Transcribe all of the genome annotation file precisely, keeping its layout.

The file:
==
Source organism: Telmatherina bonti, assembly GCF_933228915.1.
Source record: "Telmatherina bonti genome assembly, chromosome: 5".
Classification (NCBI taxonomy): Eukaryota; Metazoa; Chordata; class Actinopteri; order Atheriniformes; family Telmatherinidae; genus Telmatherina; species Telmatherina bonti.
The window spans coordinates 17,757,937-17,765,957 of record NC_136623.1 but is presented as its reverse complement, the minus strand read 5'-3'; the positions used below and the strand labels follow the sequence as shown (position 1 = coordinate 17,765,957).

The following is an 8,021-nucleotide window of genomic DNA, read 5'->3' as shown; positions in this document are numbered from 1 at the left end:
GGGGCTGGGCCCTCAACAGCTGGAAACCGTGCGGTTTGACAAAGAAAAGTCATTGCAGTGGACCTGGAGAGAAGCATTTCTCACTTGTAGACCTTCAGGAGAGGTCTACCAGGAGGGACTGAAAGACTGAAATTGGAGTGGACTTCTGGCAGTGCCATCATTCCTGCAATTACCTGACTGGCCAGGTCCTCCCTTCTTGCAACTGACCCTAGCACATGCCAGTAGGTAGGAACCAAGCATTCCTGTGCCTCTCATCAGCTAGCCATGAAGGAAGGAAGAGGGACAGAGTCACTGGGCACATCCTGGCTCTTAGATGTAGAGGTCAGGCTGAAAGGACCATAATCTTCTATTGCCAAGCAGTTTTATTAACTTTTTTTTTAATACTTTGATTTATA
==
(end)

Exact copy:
Source organism: Telmatherina bonti, assembly GCF_933228915.1.
Source record: "Telmatherina bonti genome assembly, chromosome: 5".
Classification (NCBI taxonomy): Eukaryota; Metazoa; Chordata; class Actinopteri; order Atheriniformes; family Telmatherinidae; genus Telmatherina; species Telmatherina bonti.
The window spans coordinates 17,757,937-17,765,957 of record NC_136623.1 but is presented as its reverse complement, the minus strand read 5'-3'; the positions used below and the strand labels follow the sequence as shown (position 1 = coordinate 17,765,957).

The following is an 8,021-nucleotide window of genomic DNA, read 5'->3' as shown; positions in this document are numbered from 1 at the left end:
GGGGCTGGGCCCTCAACAGCTGGAAACCGTGCGGTTTGACAAAGAAAAGTCATTGCAGTGGACCTGGAGAGAAGCATTTCTCACTTGTAGACCTTCAGGAGAGGTCTACCAGGAGGGACTGAAAGACTGAAATTGGAGTGGACTTCTGGCAGTGCCATCATTCCTGCAATTACCTGACTGGCCAGGTCCTCCCTTCTTGCAACTGACCCTAGCACATGCCAGTAGGTAGGAACCAAGCATTCCTGTGCCTCTCATCAGCTAGCCATGAAGGAAGGAAGAGGGACAGAGTCACTGGGCACATCCTGGCTCTTAGATGTAGAGGTCAGGCTGAAAGGACCATAATCTTCTATTGCCAAGCAGTTTTATTAACTTTTTTTTTAATACTTTGATTTATA